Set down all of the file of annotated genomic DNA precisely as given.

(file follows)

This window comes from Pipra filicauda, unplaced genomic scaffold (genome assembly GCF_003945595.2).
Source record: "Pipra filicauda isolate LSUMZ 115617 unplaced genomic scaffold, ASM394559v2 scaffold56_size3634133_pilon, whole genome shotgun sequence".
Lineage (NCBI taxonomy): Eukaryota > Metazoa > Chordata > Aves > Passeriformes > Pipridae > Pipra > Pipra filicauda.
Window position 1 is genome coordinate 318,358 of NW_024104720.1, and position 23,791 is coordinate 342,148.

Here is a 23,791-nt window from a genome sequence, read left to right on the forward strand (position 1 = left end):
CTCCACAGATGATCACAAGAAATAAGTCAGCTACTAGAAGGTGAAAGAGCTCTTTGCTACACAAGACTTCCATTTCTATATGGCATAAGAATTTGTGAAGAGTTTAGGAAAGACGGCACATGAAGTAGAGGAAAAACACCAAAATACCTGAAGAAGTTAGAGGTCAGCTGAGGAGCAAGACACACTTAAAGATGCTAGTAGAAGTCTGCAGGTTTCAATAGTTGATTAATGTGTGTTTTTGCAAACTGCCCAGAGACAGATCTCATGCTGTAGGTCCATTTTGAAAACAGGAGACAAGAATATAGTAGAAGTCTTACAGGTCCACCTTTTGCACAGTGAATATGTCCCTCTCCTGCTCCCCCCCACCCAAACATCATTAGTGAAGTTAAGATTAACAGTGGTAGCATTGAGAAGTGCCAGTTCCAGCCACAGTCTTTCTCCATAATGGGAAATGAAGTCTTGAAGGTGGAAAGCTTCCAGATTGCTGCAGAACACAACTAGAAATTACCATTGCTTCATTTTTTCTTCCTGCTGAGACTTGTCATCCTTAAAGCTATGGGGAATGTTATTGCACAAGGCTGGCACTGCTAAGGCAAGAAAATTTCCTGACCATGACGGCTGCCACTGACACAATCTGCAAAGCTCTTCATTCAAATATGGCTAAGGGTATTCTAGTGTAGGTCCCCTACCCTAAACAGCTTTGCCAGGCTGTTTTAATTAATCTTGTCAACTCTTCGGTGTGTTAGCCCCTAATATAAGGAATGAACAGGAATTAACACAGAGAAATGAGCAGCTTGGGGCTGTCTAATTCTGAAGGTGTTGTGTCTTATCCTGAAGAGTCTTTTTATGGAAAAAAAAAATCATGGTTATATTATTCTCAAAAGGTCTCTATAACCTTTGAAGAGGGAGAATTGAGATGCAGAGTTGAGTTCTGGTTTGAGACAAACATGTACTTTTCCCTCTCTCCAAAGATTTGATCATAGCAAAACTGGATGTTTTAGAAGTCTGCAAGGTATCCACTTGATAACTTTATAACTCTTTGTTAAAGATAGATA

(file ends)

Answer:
This window comes from Pipra filicauda, unplaced genomic scaffold (genome assembly GCF_003945595.2).
Source record: "Pipra filicauda isolate LSUMZ 115617 unplaced genomic scaffold, ASM394559v2 scaffold56_size3634133_pilon, whole genome shotgun sequence".
Lineage (NCBI taxonomy): Eukaryota > Metazoa > Chordata > Aves > Passeriformes > Pipridae > Pipra > Pipra filicauda.
Window position 1 is genome coordinate 318,358 of NW_024104720.1, and position 23,791 is coordinate 342,148.

Here is a 23,791-nt window from a genome sequence, read left to right on the forward strand (position 1 = left end):
CTCCACAGATGATCACAAGAAATAAGTCAGCTACTAGAAGGTGAAAGAGCTCTTTGCTACACAAGACTTCCATTTCTATATGGCATAAGAATTTGTGAAGAGTTTAGGAAAGACGGCACATGAAGTAGAGGAAAAACACCAAAATACCTGAAGAAGTTAGAGGTCAGCTGAGGAGCAAGACACACTTAAAGATGCTAGTAGAAGTCTGCAGGTTTCAATAGTTGATTAATGTGTGTTTTTGCAAACTGCCCAGAGACAGATCTCATGCTGTAGGTCCATTTTGAAAACAGGAGACAAGAATATAGTAGAAGTCTTACAGGTCCACCTTTTGCACAGTGAATATGTCCCTCTCCTGCTCCCCCCCACCCAAACATCATTAGTGAAGTTAAGATTAACAGTGGTAGCATTGAGAAGTGCCAGTTCCAGCCACAGTCTTTCTCCATAATGGGAAATGAAGTCTTGAAGGTGGAAAGCTTCCAGATTGCTGCAGAACACAACTAGAAATTACCATTGCTTCATTTTTTCTTCCTGCTGAGACTTGTCATCCTTAAAGCTATGGGGAATGTTATTGCACAAGGCTGGCACTGCTAAGGCAAGAAAATTTCCTGACCATGACGGCTGCCACTGACACAATCTGCAAAGCTCTTCATTCAAATATGGCTAAGGGTATTCTAGTGTAGGTCCCCTACCCTAAACAGCTTTGCCAGGCTGTTTTAATTAATCTTGTCAACTCTTCGGTGTGTTAGCCCCTAATATAAGGAATGAACAGGAATTAACACAGAGAAATGAGCAGCTTGGGGCTGTCTAATTCTGAAGGTGTTGTGTCTTATCCTGAAGAGTCTTTTTATGGAAAAAAAAAATCATGGTTATATTATTCTCAAAAGGTCTCTATAACCTTTGAAGAGGGAGAATTGAGATGCAGAGTTGAGTTCTGGTTTGAGACAAACATGTACTTTTCCCTCTCTCCAAAGATTTGATCATAGCAAAACTGGATGTTTTAGAAGTCTGCAAGGTATCCACTTGATAACTTTATAACTCTTTGTTAAAGATAGATA